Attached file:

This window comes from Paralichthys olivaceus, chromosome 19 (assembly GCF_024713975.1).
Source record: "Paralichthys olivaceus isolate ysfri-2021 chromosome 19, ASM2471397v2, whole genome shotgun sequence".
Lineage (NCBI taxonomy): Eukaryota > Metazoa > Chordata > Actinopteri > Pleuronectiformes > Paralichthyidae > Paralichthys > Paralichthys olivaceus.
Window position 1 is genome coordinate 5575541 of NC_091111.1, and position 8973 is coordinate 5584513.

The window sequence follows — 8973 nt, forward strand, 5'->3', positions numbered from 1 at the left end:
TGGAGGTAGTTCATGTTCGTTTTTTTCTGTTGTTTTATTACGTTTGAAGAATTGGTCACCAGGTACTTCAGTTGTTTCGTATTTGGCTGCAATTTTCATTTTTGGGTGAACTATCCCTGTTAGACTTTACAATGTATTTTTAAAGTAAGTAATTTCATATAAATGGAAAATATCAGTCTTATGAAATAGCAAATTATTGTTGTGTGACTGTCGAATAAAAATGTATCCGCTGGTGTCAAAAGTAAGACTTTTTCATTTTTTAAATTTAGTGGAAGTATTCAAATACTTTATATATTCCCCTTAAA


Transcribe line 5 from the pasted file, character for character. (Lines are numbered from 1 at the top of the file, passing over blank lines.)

The window sequence follows — 8973 nt, forward strand, 5'->3', positions numbered from 1 at the left end: